The sorting mechanism is generally depicted as reference numeral 100. The system 100 includes a feeder 102 positioned at a beginning of the process. The feeder 102 may be any known feeder 102 that is capable of transporting flats from a first end 102 a to a second, remote end 102 b. In embodiments, the feeder 102 is capable of feeding the stream of flats (or products, parts or other objects (hereinafter generally referred to as flats)) at a rate of approximately 10,000 per hour. Of course, those of skill in the art should recognize that other feed rates and multiple feeders, depending on the application, might equally be used with the present invention. A transport system or feed track 104 is positioned downstream from the feeder 102, and preferably at an approximate 90° angle therefrom. This angle minimizes the use of valuable flooring space within the processing facility. The feed track 104 may also be at other angles or orientations, depending on the flooring configuration of the processing facility.
A flat thickness device 106 and a scanning device 108 such as, for example, an optical character recognition device (OCR) or the like is provided adjacent the feed track 104. In embodiments, the flat thickness device 106 measures the thickness of each flat as it passes through the system, and the OCR 108 reads the address or other delivery information which is located on the flat. The flat thickness device 106 may be any known measuring device such as a shaft encoder, for example. The flat thickness device 106 and the OCR 108 communicate with a sorting computer 110. The communication may be provided via an Ethernet, Local Area Network, Wide Area Network, Intranet, Internet or the like. The flat thickness device 106 and the OCR 108 provide the thickness and address information to the sort computer 110, at which time the sort computer 110 assigns a virtual code to the flat for delivery and sorting purposes. This is provided via a look-up table or other known method.
Still referring to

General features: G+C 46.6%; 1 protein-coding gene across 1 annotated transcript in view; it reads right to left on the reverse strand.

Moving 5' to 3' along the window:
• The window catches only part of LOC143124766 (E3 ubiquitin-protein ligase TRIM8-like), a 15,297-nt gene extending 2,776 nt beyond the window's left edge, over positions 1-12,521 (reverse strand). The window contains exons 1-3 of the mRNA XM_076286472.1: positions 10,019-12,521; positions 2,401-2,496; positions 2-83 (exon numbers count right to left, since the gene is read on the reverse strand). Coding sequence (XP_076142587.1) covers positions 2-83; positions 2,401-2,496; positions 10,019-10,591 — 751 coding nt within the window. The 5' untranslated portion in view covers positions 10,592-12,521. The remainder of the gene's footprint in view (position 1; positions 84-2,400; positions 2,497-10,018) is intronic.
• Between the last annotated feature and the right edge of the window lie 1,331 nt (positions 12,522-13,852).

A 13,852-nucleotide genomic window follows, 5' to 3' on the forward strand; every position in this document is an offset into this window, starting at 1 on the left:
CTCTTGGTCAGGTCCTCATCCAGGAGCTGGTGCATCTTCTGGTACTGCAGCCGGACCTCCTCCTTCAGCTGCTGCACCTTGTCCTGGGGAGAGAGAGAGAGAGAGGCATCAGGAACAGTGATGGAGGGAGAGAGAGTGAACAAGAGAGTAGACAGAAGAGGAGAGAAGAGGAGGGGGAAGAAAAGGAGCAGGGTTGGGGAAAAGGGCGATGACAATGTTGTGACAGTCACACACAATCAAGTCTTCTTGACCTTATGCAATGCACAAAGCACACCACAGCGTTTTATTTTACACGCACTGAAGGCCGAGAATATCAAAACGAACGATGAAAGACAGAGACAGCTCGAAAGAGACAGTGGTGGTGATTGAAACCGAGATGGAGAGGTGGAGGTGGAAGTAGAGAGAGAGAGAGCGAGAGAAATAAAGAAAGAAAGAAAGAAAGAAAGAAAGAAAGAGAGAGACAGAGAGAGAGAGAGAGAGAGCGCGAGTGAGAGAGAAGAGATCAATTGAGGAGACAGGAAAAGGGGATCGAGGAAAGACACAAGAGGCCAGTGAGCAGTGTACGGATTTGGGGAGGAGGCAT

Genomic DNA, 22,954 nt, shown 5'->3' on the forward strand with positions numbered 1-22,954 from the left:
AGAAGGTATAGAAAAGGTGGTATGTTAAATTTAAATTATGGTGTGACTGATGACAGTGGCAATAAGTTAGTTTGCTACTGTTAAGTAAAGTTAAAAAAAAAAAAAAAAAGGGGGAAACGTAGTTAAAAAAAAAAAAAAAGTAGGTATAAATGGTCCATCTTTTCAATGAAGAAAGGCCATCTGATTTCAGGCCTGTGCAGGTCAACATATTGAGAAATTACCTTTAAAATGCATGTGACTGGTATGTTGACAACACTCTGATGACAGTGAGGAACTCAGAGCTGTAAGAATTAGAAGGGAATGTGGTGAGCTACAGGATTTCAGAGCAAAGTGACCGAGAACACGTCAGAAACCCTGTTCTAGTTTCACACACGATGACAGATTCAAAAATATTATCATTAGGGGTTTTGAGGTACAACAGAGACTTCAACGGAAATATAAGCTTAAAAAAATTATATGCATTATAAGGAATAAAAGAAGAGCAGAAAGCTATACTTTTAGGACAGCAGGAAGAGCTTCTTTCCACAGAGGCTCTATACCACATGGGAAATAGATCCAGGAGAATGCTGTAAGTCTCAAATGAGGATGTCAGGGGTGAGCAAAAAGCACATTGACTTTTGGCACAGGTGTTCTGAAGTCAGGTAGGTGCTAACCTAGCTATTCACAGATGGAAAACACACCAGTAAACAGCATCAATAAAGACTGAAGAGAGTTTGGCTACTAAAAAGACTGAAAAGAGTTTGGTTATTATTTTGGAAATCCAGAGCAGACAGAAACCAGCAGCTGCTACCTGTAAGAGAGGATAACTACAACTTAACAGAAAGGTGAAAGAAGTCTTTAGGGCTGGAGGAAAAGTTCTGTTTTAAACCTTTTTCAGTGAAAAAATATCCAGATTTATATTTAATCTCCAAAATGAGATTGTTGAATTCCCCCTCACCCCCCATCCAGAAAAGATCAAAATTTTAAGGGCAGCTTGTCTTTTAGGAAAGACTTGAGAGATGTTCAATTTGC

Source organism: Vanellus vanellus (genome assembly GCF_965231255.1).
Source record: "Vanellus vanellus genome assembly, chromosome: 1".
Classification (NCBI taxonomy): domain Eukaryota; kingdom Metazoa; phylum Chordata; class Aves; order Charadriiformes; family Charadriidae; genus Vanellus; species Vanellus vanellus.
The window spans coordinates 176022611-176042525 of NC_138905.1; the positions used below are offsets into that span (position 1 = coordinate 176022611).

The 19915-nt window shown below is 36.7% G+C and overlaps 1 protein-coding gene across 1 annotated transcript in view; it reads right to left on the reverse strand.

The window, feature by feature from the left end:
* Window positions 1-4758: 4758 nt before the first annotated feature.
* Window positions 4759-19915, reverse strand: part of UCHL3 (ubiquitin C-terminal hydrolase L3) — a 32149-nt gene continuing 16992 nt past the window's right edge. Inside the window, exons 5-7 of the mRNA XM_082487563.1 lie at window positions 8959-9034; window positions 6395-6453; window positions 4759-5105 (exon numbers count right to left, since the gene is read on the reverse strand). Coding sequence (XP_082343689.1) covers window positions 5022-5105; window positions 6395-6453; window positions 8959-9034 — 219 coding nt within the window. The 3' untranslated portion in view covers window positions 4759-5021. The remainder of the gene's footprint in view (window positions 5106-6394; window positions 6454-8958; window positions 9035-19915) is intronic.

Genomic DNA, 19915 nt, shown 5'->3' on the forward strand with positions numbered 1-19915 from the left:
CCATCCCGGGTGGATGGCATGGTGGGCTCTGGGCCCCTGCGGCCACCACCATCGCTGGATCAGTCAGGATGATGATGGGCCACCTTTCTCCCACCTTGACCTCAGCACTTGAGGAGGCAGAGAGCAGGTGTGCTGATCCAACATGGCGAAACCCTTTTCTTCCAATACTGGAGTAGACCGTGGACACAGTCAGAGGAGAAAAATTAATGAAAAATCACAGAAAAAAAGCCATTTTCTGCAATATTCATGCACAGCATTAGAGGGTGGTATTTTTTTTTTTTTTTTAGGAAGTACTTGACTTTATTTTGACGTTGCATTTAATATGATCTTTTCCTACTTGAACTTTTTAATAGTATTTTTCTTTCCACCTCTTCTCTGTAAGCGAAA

In embodiments, a plurality of holders 114, 114 n+1, extend downward from the first carriage 112 a or the second carriage 112 b, depending on the particular stage of the process. The plurality of holders 114, initially extending from the first carriage 112 a, may each be assigned a numerical designation, code or the like corresponding to the order of the holders 114 on the first carriage 112 a or the designations associated with the flats placed therein. In one embodiment of the present invention, any number of holders 114 may extend from the first carriage 112 a and the second carriage 112 b. But, in one preferred embodiment, approximately 1000 holders 114 extend downward therefrom. The holders 114 are designed to (i) capture and hold the flats as they are conveyed from the feed transport 104, (ii) move about the first carriage 112 a and the second carriage 112 b, as well as (iii) move between the first carriage 112 a and the second carriage 112 b. The movement between the first carriage 112 a and the second carriage 112 b is provided via a sliding actuator mechanism (not shown). The sort computer 110 tracks each holder in addition to the flats loaded therein, and assigns codes to the holders and positions of the holders (as discussed below). In this manner, the sort computer 110 is capable of accurately following each flat throughout the system for future sorting.